In fact, it may be that the very nature of Oman’s engagement in efforts to defuse regional conflicts has prompted the Trump administration to view it warily, given Washington’s efforts to restore close relations with Saudi Arabia. In this context, Oman’s established links to both Tehran and the political leadership of Yemen’s Houthi insurgents – clearly valued by the administration of former President Barack Obama – may be seen now as reasons to keep Oman at arm’s length. Further evidence that the U.S.-Omani relationship may be heading toward uncertainty came as Secretary of State Rex Tillerson cancelled his meeting in Riyadh with his Omani counterpart, Yusuf bin Alawi. This, coupled with the Trump administration’s Budget Blueprint for fiscal year 2018 – which suggests a 35 percent cut in annual military/security assistance to Oman, down from $5.4 million to $3.5 million – further suggests that Washington is revising its approach toward Muscat.

    The Sultanate of Oman has been a U.S. strategic ally for nearly two centuries, and was the second Arab country, after Morocco, to establish diplomatic relations with Washington, in 1841. Moreover, Oman is only one of two GCC countries to enjoy a free trade agreement with the United States.

    Building on these historic ties, Sultan Qaboos bin Said of Oman, the Arab world’s longest-serving monarch, has skillfully managed throughout his 44-year tenure to serve as a regional intermediary to help defuse tensions between Washington and Tehran, and has at the same time actively contributed to Israeli-Arab dialogue by hosting the Middle East Desalination Research Center (MEDRC), a Muscat-based organization dedicated to sharing Israeli expertise on desalination technologies and clean fresh water supply.

    Given that Trump has pledged to reset U.S.-GCC relations and accelerate the Israeli-Palestinian peace process as part of an apparent strategic effort to counter Tehran’s “malign” regional influence, it is also surprising that Qaboos is the only GCC leader that Trump has yet to call, especially considering Oman is the only GCC country to enjoy pragmatic relationships with Iran and Israel.

    In recent years, Oman used its channels to Tehran – and to the Houthis in Yemen – to gain the release of a half dozen U.S. citizens who had been detained, efforts that earned Oman public expressions of thanks from Obama.

    In addition, “Oman recognizes that the Israeli-Palestinian conflict is an irritant between the U.S. and the Arab world, but – consistent with Qaboos’ philosophy of peaceful coexistence and conflict resolution – he wanted to play a constructive role,” said Richard Schmierer, former U.S. ambassador to Oman, adding that the Israeli-Palestinian conflict was not a top issue on the U.S.-Omani bilateral agenda during his tenure in Muscat.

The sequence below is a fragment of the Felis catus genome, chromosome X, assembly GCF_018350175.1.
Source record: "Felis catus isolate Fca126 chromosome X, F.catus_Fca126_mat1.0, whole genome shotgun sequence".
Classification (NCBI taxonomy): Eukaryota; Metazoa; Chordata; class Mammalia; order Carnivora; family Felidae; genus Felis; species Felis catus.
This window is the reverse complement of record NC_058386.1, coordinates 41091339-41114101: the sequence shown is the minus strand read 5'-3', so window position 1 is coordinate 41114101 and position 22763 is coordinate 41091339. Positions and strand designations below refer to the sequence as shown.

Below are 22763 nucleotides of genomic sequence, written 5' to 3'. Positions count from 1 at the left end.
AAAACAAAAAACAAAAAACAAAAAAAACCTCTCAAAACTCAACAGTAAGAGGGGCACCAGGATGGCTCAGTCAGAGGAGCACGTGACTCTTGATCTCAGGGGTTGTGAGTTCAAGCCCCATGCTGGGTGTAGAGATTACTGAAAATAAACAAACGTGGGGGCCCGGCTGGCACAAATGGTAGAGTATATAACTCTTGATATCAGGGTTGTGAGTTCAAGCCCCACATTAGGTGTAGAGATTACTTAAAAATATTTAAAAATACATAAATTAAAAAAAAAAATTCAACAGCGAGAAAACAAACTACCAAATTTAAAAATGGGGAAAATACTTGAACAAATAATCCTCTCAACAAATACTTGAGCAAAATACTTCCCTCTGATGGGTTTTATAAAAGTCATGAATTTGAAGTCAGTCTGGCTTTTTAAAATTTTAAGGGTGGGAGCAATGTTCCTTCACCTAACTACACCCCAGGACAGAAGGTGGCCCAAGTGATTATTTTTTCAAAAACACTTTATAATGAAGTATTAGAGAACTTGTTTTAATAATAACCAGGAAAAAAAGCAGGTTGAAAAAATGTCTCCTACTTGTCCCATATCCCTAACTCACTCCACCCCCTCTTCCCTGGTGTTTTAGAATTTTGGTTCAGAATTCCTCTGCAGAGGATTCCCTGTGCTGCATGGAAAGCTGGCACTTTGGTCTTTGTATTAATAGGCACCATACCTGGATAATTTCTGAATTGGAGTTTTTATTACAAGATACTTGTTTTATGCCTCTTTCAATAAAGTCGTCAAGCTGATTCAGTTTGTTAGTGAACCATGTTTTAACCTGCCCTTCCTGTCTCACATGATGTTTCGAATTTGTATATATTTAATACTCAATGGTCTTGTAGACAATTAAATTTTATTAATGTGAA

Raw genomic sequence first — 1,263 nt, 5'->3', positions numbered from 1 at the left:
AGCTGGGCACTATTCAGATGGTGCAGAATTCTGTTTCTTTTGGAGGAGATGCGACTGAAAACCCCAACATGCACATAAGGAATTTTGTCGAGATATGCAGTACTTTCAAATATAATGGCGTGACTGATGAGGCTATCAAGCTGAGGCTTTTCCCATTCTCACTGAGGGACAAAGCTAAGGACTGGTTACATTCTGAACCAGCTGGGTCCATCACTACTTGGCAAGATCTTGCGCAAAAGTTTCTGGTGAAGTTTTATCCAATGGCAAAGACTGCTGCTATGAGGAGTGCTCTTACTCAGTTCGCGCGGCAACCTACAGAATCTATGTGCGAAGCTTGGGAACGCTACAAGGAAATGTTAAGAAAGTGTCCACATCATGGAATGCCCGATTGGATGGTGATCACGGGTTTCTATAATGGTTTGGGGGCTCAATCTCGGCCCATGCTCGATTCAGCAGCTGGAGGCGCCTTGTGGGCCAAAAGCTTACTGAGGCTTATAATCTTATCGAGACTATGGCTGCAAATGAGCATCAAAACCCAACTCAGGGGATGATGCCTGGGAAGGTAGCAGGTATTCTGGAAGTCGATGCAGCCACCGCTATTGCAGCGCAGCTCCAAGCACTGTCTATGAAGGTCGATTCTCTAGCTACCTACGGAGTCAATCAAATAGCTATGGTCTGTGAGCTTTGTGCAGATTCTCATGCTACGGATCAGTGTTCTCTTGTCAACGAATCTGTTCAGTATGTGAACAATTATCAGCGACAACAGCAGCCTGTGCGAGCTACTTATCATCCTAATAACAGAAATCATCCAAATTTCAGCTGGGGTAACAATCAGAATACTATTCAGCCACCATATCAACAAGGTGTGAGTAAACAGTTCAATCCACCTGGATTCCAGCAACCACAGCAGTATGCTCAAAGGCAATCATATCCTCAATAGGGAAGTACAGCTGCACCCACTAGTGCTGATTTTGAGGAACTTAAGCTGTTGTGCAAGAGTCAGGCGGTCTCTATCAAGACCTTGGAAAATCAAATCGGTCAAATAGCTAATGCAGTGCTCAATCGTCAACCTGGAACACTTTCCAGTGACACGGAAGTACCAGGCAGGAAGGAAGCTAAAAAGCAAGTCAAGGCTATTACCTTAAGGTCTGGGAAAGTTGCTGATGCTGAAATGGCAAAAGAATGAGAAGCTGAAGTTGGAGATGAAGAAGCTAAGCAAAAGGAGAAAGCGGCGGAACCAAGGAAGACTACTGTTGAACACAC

Nonetheless, in 2010 U.S. Secretary of State Hilary Clinton hailed MEDRC as “a model for Middle East peace making.” A year later, it was revealed that Obama personally called Qaboos to ask him to lead Arab goodwill gestures toward Israel in exchange for a settlement freeze moratorium.

    A Long History of Support for Mideast Peace

    Following the 1979 Egyptian-Israeli peace treaty, Oman was the only GCC member to consistently engage with Israel through a number of informal diplomatic initiatives. Oman was also one of only three Arab League members not to boycott Egypt after its peace treaty with Israel while actively supporting Jordanian-Israeli peace talks in the ensuing years.

    Qaboos demonstrated his commitment to reaching a comprehensive Arab-Israeli peace treaty by inviting Prime Minister Yitzhak Rabin to visit him in Muscat in 1994. Rabin’s visit came only months after Israel and Jordan signed a comprehensive peace treaty. Although Rabin’s landmark visit was initially conducted in secrecy, it was announced publicly upon his return to Israel.

    Though falling short of Egyptian President Anwar Sadat’s historic Knesset address in 1977 and the Israeli-Jordanian peace treaty of 1994, Qaboos granted Rabin and the Israeli leadership what it had strived for since the inception of the Jewish state in 1948: recognition and legitimacy. Moreover, Qaboos’ invitation arguably signaled publicly to Rabin, the Israeli public, and the Arab world at large a willingness to distance Oman from the Saudi position by granting Israel de facto recognition.

    Following the assassination of Rabin, Qaboos once again displayed his commitment to the peace process by dispatching Oman’s foreign minister to attend Rabin’s funeral. In a subsequent interview with Israeli media, Alawi said, while being hosted by acting Prime Minister Shimon Peres, “Oman will soon have diplomatic relations with Israel, Oman was never in a state of war with Israel so there is no need for a peace agreement.”

    The brief relationship between Qaboos, Rabin, and Peres has had concrete and positive outcomes: Oman has maintained a diplomatic channel with Israel since 1996 by hosting MEDRC. MEDRC is the only surviving organization of five regional initiatives included in the Oslo Accords as part of an effort to accelerate the peace process. Through it, participants from Gaza, Jordan, and the West Bank have attended, with Israeli counterparts, a number of courses on desalination and wastewater management in Tel Aviv.